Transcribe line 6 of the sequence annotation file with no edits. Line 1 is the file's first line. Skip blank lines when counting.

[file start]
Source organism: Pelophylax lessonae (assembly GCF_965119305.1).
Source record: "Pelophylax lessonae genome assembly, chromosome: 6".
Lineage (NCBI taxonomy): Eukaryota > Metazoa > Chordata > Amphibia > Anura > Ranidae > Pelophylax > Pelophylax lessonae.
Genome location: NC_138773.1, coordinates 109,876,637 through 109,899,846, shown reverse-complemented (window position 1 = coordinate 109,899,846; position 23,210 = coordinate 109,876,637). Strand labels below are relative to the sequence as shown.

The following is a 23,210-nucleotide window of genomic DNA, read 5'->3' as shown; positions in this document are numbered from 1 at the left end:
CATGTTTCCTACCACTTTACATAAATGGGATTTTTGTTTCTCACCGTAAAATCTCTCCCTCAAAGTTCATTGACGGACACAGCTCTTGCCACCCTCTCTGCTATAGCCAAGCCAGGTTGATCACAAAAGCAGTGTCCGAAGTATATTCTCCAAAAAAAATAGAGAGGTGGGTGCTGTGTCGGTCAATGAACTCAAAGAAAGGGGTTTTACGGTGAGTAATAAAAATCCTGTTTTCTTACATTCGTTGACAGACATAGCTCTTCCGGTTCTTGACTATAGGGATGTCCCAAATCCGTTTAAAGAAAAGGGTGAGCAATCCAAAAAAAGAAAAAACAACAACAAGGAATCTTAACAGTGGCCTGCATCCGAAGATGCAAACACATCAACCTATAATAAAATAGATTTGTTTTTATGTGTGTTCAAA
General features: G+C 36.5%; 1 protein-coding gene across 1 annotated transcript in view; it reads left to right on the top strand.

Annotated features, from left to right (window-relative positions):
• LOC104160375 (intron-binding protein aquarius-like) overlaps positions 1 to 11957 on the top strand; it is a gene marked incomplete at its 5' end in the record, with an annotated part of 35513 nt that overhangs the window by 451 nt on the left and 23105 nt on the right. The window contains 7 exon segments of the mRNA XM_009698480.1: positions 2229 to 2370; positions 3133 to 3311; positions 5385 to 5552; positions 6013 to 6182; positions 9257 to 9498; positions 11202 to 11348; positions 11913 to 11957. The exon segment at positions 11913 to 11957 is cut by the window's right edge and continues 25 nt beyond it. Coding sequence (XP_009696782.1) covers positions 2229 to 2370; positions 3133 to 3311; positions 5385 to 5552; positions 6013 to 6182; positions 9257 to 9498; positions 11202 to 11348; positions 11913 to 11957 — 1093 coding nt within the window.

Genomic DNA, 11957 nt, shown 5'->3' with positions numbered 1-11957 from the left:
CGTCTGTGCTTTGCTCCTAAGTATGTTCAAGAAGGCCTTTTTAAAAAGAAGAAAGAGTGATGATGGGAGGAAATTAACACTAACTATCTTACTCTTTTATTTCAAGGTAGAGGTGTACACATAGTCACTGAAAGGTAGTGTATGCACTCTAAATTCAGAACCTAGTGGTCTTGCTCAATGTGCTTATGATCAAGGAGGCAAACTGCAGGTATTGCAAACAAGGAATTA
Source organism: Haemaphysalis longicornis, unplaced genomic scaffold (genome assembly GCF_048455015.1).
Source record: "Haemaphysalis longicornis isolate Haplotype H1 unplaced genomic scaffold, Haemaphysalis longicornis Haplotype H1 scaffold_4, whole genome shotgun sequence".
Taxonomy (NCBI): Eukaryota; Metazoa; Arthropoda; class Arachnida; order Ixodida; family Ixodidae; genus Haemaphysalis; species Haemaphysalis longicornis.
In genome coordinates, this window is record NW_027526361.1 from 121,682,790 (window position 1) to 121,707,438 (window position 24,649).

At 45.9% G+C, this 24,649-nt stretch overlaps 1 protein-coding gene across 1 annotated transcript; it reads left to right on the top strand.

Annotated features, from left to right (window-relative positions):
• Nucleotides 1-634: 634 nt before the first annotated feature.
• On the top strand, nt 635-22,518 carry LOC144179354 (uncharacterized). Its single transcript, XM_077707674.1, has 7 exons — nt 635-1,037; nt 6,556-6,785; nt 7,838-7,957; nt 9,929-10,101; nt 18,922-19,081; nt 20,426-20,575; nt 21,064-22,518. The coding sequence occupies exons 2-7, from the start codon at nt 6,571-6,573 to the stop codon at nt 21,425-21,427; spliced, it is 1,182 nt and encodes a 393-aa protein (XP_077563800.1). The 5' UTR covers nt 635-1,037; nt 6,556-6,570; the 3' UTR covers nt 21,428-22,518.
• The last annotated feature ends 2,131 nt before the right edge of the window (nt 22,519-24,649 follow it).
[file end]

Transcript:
CATGTTTCCTACCACTTTACATAAATGGGATTTTTGTTTCTCACCGTAAAATCTCTCCCTCAAAGTTCATTGACGGACACAGCTCTTGCCACCCTCTCTGCTATAGCCAAGCCAGGTTGATCACAAAAGCAGTGTCCGAAGTATATTCTCCAAAAAAAATAGAGAGGTGGGTGCTGTGTCGGTCAATGAACTCAAAGAAAGGGGTTTTACGGTGAGTAATAAAAATCCTGTTTTCTTACATTCGTTGACAGACATAGCTCTTCCGGTTCTTGACTATAGGGATGTCCCAAATCCGTTTAAAGAAAAGGGTGAGCAATCCAAAAAAAGAAAAAACAACAACAAGGAATCTTAACAGTGGCCTGCATCCGAAGATGCAAACACATCAACCTATAATAAAATAGATTTGTTTTTATGTGTGTTCAAA